Clark makes Clovis stop
CLOVIS — Jesse Clark didn’t have the kind of performance he was hoping for on Saturday night.
Clark posted a so-so time of 13.7 seconds in calf roping, also called tiedown roping, in the Pioneer Days PRCA Rodeo at the Curry County Events Center.
link kevin wilson: Staff photo
Jesse Clark ropes his calf Saturday at the Pioneer Days PRCA rodeo at the Curry County Events Center. Clark posted a time of 13.7 seconds.
“It’s a circuit rodeo,” he said of the Turquoise Circuit, encompassing New Mexico and Arizona. “You have to go to so many of them to be able to go to the circuit finals (in August at Las Cruces).”
Still, he has bigger fish to fry than that.
Right now, he’s in good shape when it comes to potentially qualifying for the PRCA National Finals Rodeo in Las Vegas, Nevada. He off to a good start and currently ranks fifth in the event, needing to finish in the top 15 to make it to the NFR in December.
“This year’s been great,” Clark said. “I’ve won about $30,000.”
Clark was home-schooled in high school at Dora, and is now one credit short of graduating from Eastern New Mexico University. An agriculture business major, he plans to get that done online this summer.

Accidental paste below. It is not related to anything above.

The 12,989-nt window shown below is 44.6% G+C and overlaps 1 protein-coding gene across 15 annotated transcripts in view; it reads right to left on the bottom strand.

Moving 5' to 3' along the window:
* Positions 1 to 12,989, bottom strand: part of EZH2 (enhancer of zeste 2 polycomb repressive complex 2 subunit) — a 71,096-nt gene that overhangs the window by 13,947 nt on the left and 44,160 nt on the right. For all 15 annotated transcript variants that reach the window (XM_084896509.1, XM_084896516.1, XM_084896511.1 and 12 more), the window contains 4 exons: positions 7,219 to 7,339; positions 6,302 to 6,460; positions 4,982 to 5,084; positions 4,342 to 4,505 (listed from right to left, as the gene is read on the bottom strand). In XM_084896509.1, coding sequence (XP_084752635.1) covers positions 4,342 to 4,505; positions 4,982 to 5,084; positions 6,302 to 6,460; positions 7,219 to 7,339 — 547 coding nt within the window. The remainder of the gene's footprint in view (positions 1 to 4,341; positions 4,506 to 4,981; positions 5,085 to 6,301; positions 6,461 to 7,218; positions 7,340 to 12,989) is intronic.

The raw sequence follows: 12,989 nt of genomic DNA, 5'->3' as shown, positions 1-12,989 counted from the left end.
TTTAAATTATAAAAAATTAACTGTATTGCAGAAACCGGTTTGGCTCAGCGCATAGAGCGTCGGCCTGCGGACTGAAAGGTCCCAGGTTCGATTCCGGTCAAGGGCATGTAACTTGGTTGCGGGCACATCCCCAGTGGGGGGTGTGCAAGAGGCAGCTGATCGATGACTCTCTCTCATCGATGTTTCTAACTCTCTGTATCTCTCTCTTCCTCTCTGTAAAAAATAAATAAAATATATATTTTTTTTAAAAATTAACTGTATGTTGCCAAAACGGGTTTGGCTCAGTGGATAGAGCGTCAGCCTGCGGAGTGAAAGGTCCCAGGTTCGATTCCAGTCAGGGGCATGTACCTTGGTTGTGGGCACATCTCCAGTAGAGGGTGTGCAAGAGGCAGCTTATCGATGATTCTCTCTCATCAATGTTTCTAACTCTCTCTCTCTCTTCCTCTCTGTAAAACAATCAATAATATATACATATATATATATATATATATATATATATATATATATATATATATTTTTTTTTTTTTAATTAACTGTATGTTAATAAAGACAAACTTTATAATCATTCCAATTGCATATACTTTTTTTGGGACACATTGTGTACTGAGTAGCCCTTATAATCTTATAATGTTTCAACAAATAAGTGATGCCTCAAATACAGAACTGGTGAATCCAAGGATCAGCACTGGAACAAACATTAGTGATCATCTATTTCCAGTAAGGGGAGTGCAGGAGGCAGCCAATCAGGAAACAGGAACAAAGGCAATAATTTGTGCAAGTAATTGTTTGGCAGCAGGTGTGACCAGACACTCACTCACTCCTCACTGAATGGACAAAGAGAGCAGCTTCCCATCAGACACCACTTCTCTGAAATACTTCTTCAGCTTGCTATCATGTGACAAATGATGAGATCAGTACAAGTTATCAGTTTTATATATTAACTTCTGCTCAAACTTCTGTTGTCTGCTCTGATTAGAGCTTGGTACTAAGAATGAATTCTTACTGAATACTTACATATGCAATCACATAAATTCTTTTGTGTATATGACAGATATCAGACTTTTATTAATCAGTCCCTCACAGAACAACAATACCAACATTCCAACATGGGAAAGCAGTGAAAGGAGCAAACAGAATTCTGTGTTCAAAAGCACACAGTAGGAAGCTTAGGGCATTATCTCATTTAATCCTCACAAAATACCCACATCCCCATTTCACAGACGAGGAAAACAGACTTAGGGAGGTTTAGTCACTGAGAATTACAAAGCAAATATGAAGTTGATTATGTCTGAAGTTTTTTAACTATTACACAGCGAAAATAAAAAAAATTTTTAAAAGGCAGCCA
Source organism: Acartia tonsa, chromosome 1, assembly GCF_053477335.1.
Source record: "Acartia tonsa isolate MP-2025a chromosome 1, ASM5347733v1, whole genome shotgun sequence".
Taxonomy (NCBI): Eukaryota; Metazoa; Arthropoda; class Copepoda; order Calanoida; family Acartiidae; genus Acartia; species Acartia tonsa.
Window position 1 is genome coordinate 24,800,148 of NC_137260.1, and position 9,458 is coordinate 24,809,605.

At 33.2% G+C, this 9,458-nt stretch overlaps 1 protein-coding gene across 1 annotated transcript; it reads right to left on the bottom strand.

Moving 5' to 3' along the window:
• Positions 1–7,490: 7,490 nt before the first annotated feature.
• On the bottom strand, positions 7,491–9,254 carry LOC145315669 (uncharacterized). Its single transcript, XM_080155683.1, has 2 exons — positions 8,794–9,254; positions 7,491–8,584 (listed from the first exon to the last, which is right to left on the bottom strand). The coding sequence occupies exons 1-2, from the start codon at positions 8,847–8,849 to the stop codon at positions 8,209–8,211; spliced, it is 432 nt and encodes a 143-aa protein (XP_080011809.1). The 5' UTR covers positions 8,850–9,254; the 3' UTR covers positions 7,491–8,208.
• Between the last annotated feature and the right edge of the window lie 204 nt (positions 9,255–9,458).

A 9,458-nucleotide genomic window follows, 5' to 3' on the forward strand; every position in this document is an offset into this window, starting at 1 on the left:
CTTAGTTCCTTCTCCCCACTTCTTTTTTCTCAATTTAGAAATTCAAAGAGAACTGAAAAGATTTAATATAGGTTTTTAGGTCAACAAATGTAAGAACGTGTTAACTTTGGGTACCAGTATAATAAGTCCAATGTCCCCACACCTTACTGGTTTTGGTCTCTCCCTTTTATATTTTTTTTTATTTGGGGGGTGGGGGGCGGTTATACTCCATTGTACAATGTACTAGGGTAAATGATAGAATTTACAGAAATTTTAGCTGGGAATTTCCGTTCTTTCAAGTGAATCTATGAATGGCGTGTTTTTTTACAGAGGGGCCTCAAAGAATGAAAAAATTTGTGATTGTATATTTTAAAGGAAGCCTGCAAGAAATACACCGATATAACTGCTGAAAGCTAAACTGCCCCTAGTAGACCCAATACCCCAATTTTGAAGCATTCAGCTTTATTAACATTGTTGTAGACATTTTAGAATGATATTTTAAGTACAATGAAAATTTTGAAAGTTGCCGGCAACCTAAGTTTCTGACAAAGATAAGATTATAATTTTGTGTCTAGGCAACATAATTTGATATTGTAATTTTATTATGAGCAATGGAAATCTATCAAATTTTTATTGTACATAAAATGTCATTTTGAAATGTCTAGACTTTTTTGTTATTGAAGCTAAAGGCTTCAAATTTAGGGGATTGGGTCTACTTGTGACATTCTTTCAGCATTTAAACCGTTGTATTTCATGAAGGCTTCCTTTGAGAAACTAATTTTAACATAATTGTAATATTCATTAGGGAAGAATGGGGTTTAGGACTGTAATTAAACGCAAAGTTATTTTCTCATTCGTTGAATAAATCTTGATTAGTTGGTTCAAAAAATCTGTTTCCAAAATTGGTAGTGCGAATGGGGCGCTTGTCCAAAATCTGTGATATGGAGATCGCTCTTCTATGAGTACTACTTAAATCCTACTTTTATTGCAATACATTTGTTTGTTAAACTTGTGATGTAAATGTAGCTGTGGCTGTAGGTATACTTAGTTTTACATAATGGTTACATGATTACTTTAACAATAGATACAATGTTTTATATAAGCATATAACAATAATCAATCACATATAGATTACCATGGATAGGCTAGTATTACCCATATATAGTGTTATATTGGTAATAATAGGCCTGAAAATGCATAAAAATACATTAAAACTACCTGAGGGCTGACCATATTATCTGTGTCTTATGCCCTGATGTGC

He was a state qualifier in rodeo all four years for Dora High, making it to the high school national finals three times, and competed all four years at ENMU.
Clark, who turned 22 on Monday, eased into the PRCA circuit, going to a couple of events three years ago before expanding his schedule. He’s had his PRCA card for two years.
Needless to say, it’s been a step up at the PRCA level.
“It’s a lot more difficult,” he said. “You have all the top guys in that. If you don’t get better, you don’t win.”
link Staff photo: Kevin Wilson
Cody Taton of Rapid City, South Dakota, scores an 83 on his saddle bronc ride Saturday at the Pioneer Days PRCA rodeo at the Curry County Events Center.
Clark will hit the road quite a bit over the next couple of months. He’s scheduled to compete next weekend at Weatherford, Texas, and has events coming up in Reno, Nev., and in North Dakota.
Clark started young in the sport, and wants to compete in it for the love of it and as a means of income for as long as possible.
“Hopefully, I can do it for quite a while,” he said. “I plan to keep on going as long as I’m able to compete.”